Wednesday, April 1, 2015

IWSG: April 1, 2015 ~ Writer's Block





It's the first Wednesday 
of the month ~ 
the day when members of the
Insecure Writer's Support Group
share their writing struggles
and offer their encouragement
and support to other members.




To visit the IWSG website, click here.

To become a member of the IWSG, click here.

Our wonderful co-hosts who are stepping up to help 
IWSG founder Alex J. Cavanaugh today are:
Suzanne Furness, Tonja Drecker, 
Toi ThomasRachna Chhabria
Donna Holeand Fundy Blue (That's me:  Louise Barbour.)

Visit them and thank them for co-hosting.
I'm sure they would appreciate an encouraging comment!

~  ~  ~  ~  ~  ~  ~  ~  ~  ~  ~  ~  ~  ~  ~  ~  ~  ~  ~  ~  ~  ~  ~  ~  ~  ~  ~



I grew up with parents
who wrote voraciously.

It's no surprise to me
that I must write.

Donald and Sara MacBeath
and Their Four Children,
Roy, Donnie, Barb, and Louise
(No Bertie yet!)
On a Trip, 1958

© M. Louise (MacBeath) Barbour/Fundy Blue
All Rights Reserved





How about you?
Did you grow up immersed in language?
I suspect many writers did.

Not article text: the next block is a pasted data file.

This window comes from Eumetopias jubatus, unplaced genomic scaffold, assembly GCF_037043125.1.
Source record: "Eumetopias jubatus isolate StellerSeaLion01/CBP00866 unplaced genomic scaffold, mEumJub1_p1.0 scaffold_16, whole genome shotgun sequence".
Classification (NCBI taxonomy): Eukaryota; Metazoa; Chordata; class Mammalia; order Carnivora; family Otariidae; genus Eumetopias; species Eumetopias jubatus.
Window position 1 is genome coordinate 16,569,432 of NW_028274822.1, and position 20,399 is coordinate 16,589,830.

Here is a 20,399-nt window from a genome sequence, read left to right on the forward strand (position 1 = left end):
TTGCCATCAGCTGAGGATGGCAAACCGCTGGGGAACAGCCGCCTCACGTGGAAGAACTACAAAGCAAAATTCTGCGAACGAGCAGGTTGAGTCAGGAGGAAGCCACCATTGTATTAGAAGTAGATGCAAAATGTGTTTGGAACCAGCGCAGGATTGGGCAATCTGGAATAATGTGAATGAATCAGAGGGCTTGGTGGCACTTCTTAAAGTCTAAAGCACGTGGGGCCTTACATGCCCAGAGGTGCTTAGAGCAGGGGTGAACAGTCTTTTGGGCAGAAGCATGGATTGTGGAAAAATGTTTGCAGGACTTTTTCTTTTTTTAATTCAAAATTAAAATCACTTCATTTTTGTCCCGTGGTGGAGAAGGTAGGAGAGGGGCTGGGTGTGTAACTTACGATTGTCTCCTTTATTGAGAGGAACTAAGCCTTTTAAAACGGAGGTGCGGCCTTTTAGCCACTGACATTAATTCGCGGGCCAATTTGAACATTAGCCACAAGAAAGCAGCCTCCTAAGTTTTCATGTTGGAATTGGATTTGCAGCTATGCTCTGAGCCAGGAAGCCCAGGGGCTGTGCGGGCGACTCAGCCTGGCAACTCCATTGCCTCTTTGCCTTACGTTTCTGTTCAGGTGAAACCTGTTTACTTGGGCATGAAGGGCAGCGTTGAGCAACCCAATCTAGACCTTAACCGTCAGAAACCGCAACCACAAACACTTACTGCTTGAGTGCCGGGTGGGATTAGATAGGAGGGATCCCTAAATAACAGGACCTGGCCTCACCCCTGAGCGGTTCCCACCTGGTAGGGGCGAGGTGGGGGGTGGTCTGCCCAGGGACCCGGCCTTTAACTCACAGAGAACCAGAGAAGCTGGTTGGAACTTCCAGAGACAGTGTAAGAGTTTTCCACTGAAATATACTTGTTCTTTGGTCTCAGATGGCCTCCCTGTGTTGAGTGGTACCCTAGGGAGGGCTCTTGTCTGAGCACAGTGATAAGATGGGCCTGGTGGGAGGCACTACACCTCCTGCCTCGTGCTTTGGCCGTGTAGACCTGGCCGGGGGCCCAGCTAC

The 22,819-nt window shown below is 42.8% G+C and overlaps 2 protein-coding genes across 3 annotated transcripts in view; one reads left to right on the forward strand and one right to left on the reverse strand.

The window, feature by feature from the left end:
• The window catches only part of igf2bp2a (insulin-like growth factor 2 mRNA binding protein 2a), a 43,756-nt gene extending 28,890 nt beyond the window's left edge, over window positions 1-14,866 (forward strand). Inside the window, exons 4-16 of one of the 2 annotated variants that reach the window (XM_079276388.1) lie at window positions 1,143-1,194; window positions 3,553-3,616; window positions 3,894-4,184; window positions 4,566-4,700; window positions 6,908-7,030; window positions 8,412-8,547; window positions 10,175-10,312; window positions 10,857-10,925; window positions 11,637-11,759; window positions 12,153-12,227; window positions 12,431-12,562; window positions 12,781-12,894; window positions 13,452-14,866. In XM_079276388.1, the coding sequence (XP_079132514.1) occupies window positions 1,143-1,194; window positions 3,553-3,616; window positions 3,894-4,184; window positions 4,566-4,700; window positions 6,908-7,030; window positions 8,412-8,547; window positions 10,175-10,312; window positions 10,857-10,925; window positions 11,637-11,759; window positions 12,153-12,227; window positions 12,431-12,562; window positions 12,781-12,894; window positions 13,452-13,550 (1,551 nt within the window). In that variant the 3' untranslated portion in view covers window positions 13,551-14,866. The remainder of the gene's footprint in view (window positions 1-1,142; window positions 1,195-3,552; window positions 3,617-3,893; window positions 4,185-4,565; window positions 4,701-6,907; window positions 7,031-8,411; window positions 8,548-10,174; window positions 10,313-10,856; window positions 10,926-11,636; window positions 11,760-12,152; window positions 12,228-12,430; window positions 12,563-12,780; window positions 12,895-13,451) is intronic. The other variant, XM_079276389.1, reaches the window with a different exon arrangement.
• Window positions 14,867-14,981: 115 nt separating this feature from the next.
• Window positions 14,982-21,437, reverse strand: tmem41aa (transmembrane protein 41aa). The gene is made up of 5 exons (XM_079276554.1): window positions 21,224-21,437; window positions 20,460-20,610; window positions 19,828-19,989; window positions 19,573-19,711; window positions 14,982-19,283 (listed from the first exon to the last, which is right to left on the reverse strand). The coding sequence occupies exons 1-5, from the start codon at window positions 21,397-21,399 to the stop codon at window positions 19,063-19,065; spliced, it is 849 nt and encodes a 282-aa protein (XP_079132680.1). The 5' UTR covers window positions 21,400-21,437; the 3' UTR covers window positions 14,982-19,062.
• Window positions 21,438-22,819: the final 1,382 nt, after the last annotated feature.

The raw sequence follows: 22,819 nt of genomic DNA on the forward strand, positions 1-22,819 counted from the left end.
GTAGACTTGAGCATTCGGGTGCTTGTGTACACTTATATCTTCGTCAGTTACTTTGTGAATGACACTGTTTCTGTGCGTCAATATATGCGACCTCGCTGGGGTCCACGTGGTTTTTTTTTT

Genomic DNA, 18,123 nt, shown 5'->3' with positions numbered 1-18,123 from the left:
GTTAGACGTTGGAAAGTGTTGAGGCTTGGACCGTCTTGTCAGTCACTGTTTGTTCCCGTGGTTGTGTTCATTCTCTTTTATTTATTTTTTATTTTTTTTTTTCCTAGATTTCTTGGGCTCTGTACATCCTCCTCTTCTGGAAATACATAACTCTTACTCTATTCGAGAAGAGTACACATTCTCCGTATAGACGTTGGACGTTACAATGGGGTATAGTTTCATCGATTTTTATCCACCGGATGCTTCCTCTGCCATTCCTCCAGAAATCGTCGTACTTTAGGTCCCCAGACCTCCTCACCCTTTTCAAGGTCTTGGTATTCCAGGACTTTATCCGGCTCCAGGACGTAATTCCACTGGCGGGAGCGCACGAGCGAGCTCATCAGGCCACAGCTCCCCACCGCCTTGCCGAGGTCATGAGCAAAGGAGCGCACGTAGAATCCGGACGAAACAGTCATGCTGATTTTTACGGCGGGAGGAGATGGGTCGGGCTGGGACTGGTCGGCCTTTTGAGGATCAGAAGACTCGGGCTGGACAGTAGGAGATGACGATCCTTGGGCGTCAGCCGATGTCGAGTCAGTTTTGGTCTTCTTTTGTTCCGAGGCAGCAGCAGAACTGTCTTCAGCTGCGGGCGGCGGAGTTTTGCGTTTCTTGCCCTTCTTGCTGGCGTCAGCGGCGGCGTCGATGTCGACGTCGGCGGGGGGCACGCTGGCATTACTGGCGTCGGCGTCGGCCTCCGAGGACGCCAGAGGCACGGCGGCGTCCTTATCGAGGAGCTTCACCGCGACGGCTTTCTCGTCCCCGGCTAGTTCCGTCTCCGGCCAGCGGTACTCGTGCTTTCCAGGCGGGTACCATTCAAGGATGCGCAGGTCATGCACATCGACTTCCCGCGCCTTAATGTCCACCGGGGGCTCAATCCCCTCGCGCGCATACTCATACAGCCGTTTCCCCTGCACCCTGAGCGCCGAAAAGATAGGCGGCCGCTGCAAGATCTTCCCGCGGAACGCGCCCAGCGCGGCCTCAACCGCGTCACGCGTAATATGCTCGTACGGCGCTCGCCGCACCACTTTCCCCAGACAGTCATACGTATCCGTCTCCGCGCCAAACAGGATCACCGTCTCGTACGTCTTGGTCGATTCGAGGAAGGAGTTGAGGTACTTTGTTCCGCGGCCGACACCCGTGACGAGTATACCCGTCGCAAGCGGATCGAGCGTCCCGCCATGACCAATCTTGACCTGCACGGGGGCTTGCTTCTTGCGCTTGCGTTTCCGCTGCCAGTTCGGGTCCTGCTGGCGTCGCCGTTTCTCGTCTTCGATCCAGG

Writing is my passion,

but there are those awful times
when I stare at a blank page
and I can't think of a single word.





Currently 
I'm writing a memoir
about my family's
time in the North
among the Oji-Cree
west of James Bay.

wikimedia



My primary resource is a collection 
of letters my father wrote
when he taught in isolation 
over fifty years ago.

Here's one of them:




It's a short letter,
but it showed 
me something
I never suspected
about my father.

© M. Louise (MacBeath) Barbour/Fundy Blue
All Rights Reserved 




On Friday, October 14, 1960 
My father wrote:

Hi There:
Mail day has come and gone, 
only there was no mail.  

The weather was out down south, 
and all the planes were grounded.  
I sure do hope that the plane gets in tomorrow.
  
I guess the weekly edition 
of the Lansdowne Letter 
will be delayed this week.

I am fairly well recovered 
from my various ailments 
and should be back to school Monday.
  
All told, I lost about ten pounds 
during my bout with the flu.

Now I have come to 
that embarrassing position 
dreaded by all writers, 
a nice clean white page 
staring you in the face, 
and nothing to put 
on the cottonpicking thing.  

Guess I’ll just have to let things sit for a while, 
drink a cup of coffee, 
and see if I can get some inspiration.  

Nothing at all happened to me.  
I just spent the whole day reading, sleeping, 
and listening to the dogs howling.

Well, here I am back considerably later, 
but with very little inspiration to show 
for my time away from the typewriter.   

Some days nothing happens